Then it happens. Lots of things have happened to me. I had my travel journal, my most precious possession, stolen from me. I'm still alive, though, so I moved on. I pushed forward and bought a new journal and wrote down everything I could recall. If something else happens, I'll continue moving forward until my trip is done. If I die, I'll be dead. The cops will look at my ID and call my family. If my ID is gone, I have a tattoo of my social security number on my hip. They'll see that and call my family.
More on the Walkabout.
I discovered something about my trip and myself while walking. This happened early on and it's still happening. Going walkabout has certain mental health benefits. Walking all these miles, living simply, going by a natural schedule of eating when hungry and sleeping when tired, leaving everything behind, it strips away layers and layers of crap that we call "life". It breaks you down and grinds you to a pulp. It's difficult and it hurts. You can feel yourself breaking, little by little, until you look inward and realize that there's nothing left. Everything has been stripped away. All the details that once made up your life have fallen away. Your habits, your desires, your ambitions, your pet peeves, your friends, your debts, your love, your hate, your routine, it's all gone. All that's left is you. Raw, clean, fresh, whole, you see the foundation of yourself. You see who you really are, what you're made of. You see your strengths and weaknesses. You see the things you should be ashamed of and the things you should take pride in. You see what's important and what's trivial. You see yourself as you really are and you see what's missing.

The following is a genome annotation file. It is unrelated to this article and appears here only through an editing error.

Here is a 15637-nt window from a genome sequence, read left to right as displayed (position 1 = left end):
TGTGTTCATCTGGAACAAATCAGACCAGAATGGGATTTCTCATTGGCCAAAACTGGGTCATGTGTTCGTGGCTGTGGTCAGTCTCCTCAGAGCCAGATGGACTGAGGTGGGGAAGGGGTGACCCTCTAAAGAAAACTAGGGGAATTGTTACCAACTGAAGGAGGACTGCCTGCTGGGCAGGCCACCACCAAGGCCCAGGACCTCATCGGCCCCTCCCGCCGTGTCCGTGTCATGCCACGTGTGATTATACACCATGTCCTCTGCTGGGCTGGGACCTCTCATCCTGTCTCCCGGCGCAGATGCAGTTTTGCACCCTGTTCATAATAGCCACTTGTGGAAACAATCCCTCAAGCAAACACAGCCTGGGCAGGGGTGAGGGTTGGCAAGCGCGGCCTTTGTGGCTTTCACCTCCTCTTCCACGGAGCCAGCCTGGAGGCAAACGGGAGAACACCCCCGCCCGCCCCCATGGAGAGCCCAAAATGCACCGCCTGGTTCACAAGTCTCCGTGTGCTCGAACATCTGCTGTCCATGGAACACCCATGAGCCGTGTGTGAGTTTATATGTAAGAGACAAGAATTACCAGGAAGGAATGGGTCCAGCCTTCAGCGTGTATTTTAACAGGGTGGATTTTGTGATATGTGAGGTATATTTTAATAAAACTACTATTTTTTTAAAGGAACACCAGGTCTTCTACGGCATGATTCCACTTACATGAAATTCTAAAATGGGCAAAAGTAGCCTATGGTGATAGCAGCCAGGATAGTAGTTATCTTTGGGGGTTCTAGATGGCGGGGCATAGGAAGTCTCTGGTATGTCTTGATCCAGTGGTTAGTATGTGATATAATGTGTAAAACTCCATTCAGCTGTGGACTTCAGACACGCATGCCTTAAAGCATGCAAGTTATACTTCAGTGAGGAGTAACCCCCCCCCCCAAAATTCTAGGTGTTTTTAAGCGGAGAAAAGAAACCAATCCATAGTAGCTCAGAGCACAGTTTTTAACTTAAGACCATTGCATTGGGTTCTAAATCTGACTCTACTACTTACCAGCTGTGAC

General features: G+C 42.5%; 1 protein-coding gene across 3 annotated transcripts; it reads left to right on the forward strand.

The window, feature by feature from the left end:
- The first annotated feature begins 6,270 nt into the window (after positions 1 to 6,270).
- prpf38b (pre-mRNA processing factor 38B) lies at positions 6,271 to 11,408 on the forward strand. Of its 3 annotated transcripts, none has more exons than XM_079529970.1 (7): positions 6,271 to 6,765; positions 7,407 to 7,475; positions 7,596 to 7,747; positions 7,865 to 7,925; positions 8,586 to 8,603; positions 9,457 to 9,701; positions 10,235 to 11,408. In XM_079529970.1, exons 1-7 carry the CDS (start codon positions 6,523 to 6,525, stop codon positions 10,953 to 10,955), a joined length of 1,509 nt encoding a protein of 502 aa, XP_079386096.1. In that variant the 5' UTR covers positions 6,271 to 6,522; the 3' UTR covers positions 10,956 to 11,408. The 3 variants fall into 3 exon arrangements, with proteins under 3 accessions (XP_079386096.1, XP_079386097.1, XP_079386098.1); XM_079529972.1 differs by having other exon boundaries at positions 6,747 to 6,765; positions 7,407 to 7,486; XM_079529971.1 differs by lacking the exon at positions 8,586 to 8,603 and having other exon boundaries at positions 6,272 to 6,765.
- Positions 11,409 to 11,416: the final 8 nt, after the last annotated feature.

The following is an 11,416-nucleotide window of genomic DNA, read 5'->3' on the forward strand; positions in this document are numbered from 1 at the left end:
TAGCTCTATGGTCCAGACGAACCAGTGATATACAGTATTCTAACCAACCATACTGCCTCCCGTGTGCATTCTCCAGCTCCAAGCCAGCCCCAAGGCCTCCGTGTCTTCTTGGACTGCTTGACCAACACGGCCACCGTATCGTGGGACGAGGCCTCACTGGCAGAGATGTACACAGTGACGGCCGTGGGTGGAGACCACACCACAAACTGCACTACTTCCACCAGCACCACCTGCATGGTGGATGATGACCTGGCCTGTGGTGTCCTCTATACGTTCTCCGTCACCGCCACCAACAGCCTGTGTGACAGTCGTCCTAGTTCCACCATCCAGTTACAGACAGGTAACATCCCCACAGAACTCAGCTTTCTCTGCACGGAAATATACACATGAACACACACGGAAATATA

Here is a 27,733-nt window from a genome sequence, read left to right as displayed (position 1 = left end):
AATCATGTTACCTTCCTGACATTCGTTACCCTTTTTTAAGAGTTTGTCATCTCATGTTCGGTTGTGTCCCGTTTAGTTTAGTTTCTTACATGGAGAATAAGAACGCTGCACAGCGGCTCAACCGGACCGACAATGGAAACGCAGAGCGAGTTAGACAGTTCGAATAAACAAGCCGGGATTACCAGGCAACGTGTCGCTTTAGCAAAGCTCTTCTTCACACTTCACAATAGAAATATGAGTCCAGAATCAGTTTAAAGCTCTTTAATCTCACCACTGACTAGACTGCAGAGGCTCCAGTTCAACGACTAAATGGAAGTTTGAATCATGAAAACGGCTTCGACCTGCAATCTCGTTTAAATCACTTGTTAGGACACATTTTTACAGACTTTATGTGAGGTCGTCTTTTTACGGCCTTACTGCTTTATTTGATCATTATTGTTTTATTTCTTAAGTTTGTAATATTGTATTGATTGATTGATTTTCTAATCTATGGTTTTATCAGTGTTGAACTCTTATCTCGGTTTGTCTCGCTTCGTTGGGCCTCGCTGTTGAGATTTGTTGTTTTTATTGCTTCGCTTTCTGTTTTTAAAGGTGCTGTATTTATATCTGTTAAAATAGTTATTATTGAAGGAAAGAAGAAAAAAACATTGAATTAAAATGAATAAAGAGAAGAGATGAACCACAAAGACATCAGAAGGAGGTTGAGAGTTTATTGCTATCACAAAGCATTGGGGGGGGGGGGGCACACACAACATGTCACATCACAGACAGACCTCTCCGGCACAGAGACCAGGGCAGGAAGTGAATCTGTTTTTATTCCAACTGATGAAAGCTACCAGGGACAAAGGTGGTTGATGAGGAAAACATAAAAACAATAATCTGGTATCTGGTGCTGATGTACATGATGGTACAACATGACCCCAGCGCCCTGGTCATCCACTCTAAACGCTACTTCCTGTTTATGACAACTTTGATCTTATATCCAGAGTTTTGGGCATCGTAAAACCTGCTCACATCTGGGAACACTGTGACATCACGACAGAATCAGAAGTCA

Then, with all those extra pieces set aside, you can take inventory of your life and decide what you will keep and what you will discard. You can see where you need to grow. You can see what things in life were holding you back. You can move forward with life on your own path without outside influences. You can begin to reconstruct yourself how you see fit, not how society would have you become. You can purge that which is not important.
The whole process is painful, but wonderful. I'm more healthy, physically and mentally, now than I have been in years. I've grown so much in three weeks I hardly recognize myself. I've changed. I've evolved. I've strengthened. I have more confidence because I've had a taste of what I can do and it's more than I had imagined. I've faced some of the most difficult situations and challenges of my life in only 24 days and I've come out better than when I went in. I've limped 16 miles in a single day. I've had my life threatened. I've lost that which I hold most dear. I've left behind that which I love. I've lost my way. I've broken down. I've cried. I've been rained on. I've been cursed at. I've had garbage thrown at me. I've wished I was home.
I've also seen the sun rise over the treetops. I've seen clear, blue waves crash against a rocky shore. I've hugged children. I've been shown kindness. I've travelled from Birmingham, AL to Scranton, PA in less than 24 hours without spending a dime. I've made new friends. I've driven a go cart through a neighborhood. I've lost weight. I've found my way. I've grown up. I've grown stronger. I've seen green leaves turn gold. I've eaten authentic New England clam chowder. I've made people smile. And most importantly, I've learned that all it takes to live a dream is the ability to put one foot in front of the other until you get there.
That's why I'm doing this.
Any more questions?